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Event Coverage

Day 5-10 report - Live tracking: Peking to Paris Rally

  • Scott Greenhalgh's 4.3-litre Alvis was in contention until an inlet manifold bolt sheared and caused serious running problems - 0
  • The Roy and Elliott Ford Model B Phaeton looked the part, but has sadly had to retire after a sever Monglian beating took its toll - 1
  • Another candidate for the welder's torch. David and Sarah Rayner's 1938 BMW 321 coupe needed repairs to a subframe - 2
  • Semi-detached spring and damper unit on the back of this MG Magnette is typical of the damage Mongolian terrain has done. - 3
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Peking Paris: leaders, survivors and battered remnants emerge from Mongolia

The 2010 Peking to Paris Motor Challenge might actually get a little easier from now on, as the competitors cross into Russia for a long, two-day thrash across to the Kazakh border. There’s no doubt that first couple of thousand kilometres are amongst the toughest on the rally, as roads of any kind have been in short supply, and whole days have elapsed without seeing another person or vehicle – unless you count camels.

The rough terrain has left a list of wounded machinery too long to include, but some amazing resourcefulness has allowed all but four of the 105 starters to carry on, even if some of them are currently being towed to the next workshop. The Alvis Speed 20 of Rudi Friedrichs and Lennox McNeeley set the second fastest time on a test on Sunday, despite breaking a kingpin and discovering the replacement they were gallantly offered by fellow Alvisti, the Wilkinsons from Australia, was a size too small. No matter – a shim from a sardine can and off they went to almost the top of the time sheets.

Broken half shafts are more serious, and too large and heavy to carry as spares in most cases, and it’s this that put the 3-litre Lagonda special of Maarten Hoeben and Jan Bruintjes out of the rally. Others have been relying on the welder’s torch, with the ’54 Sunbeam Alpine of David and Joanna Roberts having a cracked chassis seen to in Khovd, while the Volvo PV544 of Nicholas Pryor and Lesley Stockwell has been singed from front to back: damper mountings remade, an engine mounting remade and an eyelet mounting for a Bilstein damper beefed up.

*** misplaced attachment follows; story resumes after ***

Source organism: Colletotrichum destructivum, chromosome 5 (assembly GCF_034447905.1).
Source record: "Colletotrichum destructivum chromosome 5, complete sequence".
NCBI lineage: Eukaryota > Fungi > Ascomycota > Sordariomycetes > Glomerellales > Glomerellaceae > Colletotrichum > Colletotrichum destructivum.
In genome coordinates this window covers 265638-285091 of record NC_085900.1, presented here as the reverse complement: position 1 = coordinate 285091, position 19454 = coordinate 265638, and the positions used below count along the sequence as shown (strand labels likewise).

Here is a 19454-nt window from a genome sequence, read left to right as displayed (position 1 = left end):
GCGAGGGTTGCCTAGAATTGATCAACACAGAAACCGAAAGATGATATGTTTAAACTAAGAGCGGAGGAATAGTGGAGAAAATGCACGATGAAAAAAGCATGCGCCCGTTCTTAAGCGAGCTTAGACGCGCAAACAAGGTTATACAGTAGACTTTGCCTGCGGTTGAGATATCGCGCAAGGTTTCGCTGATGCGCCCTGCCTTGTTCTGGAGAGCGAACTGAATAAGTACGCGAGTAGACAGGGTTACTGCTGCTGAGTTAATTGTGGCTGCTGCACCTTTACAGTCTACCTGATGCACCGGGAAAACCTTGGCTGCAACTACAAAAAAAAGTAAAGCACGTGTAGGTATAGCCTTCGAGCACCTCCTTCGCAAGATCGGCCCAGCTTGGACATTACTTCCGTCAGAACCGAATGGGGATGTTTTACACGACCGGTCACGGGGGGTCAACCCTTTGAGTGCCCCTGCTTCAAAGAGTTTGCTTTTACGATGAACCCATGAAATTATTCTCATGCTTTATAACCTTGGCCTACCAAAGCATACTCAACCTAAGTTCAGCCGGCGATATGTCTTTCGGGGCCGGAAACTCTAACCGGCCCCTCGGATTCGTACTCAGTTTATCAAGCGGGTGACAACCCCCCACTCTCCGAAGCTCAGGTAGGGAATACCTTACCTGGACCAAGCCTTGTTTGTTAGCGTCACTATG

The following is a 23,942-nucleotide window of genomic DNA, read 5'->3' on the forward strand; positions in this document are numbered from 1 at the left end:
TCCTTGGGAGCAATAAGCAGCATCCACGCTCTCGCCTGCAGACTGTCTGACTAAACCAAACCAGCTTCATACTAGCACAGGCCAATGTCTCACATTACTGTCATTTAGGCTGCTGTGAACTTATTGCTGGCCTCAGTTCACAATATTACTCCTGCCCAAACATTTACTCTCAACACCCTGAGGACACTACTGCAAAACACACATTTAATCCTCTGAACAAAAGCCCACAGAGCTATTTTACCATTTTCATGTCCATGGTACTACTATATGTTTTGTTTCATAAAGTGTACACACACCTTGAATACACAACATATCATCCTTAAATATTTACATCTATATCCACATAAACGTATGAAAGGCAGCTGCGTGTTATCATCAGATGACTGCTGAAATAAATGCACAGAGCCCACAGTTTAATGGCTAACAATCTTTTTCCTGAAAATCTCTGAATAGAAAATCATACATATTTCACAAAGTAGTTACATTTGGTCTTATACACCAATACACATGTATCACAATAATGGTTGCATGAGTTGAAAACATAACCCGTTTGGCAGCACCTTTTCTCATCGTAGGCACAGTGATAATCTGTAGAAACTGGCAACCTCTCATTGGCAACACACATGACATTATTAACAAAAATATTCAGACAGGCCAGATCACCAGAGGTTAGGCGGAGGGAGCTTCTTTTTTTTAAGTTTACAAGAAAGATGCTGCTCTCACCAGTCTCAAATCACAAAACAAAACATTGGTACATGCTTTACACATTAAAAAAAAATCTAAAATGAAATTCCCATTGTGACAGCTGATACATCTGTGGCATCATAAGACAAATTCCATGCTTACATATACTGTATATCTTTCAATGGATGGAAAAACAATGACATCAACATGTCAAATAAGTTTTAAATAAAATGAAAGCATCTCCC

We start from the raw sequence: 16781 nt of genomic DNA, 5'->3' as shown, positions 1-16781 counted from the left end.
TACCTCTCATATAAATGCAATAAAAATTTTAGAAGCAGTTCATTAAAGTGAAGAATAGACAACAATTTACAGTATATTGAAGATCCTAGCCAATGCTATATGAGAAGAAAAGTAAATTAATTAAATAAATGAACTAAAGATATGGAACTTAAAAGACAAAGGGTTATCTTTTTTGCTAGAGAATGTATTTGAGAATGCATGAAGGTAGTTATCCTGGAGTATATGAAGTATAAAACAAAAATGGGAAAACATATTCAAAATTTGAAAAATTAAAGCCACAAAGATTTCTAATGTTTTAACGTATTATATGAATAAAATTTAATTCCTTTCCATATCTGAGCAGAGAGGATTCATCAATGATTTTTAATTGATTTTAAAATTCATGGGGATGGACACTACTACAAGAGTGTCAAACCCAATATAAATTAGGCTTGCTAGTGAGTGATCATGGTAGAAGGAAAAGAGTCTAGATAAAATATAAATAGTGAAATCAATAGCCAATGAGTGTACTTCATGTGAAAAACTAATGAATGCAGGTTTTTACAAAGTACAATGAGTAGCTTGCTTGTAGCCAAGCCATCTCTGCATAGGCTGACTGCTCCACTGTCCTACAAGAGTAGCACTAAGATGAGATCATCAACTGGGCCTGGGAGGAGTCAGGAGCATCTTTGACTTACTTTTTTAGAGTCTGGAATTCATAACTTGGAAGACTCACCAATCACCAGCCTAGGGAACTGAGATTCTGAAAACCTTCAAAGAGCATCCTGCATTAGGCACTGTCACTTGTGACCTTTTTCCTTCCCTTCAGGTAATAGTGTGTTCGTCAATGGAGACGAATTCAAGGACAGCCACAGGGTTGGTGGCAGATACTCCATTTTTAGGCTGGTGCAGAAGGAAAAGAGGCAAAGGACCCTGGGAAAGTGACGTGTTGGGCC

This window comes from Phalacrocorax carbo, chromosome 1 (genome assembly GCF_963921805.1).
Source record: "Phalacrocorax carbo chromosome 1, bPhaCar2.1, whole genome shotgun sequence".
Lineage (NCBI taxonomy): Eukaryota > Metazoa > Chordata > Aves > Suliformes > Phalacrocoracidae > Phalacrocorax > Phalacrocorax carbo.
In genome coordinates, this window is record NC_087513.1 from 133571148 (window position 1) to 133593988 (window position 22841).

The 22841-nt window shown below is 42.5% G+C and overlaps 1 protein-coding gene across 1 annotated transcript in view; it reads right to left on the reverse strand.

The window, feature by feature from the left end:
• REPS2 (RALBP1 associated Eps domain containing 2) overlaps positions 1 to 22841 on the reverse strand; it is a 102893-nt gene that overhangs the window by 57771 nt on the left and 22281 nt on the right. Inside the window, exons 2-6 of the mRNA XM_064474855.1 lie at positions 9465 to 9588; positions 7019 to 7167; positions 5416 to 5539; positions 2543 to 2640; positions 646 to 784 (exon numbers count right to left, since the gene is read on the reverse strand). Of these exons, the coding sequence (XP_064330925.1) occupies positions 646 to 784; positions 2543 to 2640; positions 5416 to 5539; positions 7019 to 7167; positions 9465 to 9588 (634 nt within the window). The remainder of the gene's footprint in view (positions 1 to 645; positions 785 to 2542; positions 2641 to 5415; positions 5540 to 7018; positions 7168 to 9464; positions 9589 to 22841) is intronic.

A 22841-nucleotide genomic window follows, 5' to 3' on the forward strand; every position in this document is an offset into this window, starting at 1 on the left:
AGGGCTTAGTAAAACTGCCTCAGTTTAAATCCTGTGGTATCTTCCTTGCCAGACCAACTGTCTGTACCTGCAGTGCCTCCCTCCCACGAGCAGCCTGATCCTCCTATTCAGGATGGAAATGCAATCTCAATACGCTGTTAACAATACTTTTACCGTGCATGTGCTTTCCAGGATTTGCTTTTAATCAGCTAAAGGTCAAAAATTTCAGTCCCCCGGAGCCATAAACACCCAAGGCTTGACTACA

After these and many other breakdowns, it’s safe to say the leaders are not only in the quickest cars, but also the toughest. In the Pioneer category for pre-1921 type machinery, Max Stevenson and Charles Bishop are still close together in their Vauxhalls, with Stephenson’s 23/60 currently winning.

Steve Hyde and Janet Lyne lead the Vintageants (pre-’41 type cars) in their ’37 Chevrolet Coupe from Michael Thompson’s Chrysler 75 and William Medcalf’s 1925 Bentley. Gerald Crown, the 78-year old Aussie rally veteran, piloted his Holden EH into a solid lead in the Classic category, featuring pre-’68 models, even after he had to hand over the wheel to his navigator, Matt Bryson. Crown’s wrist is in a splint on doctor’s orders after ‘too much gearchanging on too many past rallies’, but Bryson showed the skills have rubbed off by setting the fastest time on all three of Tuesday’s tests. The increasingly surprising 1967 Anadol of Turkish crew Ahmet Ongun and Erdal Tokcan is in a sound second place; amusingly they’re narrowly but consistently beating an Aston-Martin DB5.

The award for most impressive optimism so far has to go to sole motorcyclist Tim Scott, whose 1922 FN 750cc suffered a collapsed rear wheel almost before the rally began. After spending a lot of miles on the back of trucks, he was on the road again recently, only to suffer a seized piston during a long mountain climb. Was he bothered? Not much: 'I’ve got a spare. All I need is a workshop,' he grinned.
 
For daily updates, timed section results and live GPS tracking of all the competitors, see www.pekingparis.com.

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